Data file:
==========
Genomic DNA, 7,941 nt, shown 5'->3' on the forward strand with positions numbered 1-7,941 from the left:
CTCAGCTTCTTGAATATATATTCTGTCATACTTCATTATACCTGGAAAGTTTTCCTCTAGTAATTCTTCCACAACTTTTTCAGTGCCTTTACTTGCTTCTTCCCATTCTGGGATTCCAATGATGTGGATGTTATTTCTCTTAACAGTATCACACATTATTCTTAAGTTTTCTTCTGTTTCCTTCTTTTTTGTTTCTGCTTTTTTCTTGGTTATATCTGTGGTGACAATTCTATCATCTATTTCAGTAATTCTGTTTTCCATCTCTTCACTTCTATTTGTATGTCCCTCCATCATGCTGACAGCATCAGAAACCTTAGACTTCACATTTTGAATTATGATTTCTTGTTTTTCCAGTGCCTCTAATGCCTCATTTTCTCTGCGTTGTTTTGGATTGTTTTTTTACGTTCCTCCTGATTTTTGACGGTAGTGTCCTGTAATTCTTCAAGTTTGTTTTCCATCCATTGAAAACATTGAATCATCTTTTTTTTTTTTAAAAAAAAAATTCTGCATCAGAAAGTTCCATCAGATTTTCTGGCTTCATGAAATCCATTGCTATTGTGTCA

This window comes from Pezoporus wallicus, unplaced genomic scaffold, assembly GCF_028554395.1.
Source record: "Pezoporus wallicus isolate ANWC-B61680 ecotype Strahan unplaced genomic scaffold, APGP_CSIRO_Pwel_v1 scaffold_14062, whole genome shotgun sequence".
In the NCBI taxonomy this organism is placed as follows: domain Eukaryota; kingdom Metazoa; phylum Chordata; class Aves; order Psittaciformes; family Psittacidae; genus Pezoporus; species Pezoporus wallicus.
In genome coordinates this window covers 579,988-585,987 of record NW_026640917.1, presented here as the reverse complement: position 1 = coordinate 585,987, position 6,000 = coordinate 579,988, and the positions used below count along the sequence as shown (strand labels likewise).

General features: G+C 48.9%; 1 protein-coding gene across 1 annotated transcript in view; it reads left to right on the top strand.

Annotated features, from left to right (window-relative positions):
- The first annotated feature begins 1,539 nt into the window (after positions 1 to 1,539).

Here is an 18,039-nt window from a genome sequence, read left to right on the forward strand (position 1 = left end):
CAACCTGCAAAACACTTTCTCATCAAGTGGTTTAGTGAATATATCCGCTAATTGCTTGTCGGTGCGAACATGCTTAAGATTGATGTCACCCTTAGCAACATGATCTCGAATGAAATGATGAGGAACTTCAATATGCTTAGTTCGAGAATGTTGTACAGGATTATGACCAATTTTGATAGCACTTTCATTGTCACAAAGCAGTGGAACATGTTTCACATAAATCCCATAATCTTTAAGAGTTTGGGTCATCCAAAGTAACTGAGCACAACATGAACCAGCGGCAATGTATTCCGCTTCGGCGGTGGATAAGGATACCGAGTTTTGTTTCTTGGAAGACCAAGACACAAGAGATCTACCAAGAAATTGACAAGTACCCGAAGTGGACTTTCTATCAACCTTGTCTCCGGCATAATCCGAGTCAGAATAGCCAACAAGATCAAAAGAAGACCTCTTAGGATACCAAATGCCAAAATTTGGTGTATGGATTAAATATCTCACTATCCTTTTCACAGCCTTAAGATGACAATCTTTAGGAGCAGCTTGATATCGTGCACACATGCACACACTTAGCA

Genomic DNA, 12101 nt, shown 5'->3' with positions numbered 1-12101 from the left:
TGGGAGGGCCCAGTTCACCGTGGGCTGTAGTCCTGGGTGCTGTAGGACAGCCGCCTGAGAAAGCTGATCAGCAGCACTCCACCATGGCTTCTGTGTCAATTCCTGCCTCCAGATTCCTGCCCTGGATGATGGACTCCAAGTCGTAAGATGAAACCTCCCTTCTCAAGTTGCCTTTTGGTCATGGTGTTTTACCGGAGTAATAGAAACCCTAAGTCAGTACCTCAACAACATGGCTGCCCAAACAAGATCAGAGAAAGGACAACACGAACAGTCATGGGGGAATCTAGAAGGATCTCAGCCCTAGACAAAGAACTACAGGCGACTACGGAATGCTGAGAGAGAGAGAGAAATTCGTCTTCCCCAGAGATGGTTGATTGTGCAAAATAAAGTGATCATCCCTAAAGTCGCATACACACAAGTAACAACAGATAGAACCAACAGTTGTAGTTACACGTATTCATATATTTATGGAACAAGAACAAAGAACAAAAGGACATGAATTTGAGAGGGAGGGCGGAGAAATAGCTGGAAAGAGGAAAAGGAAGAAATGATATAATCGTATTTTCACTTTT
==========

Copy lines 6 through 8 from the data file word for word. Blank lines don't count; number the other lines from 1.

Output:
In genome coordinates this window covers 579,988-585,987 of record NW_026640917.1, presented here as the reverse complement: position 1 = coordinate 585,987, position 6,000 = coordinate 579,988, and the positions used below count along the sequence as shown (strand labels likewise).

General features: G+C 48.9%; 1 protein-coding gene across 1 annotated transcript in view; it reads left to right on the top strand.

Annotated features, from left to right (window-relative positions):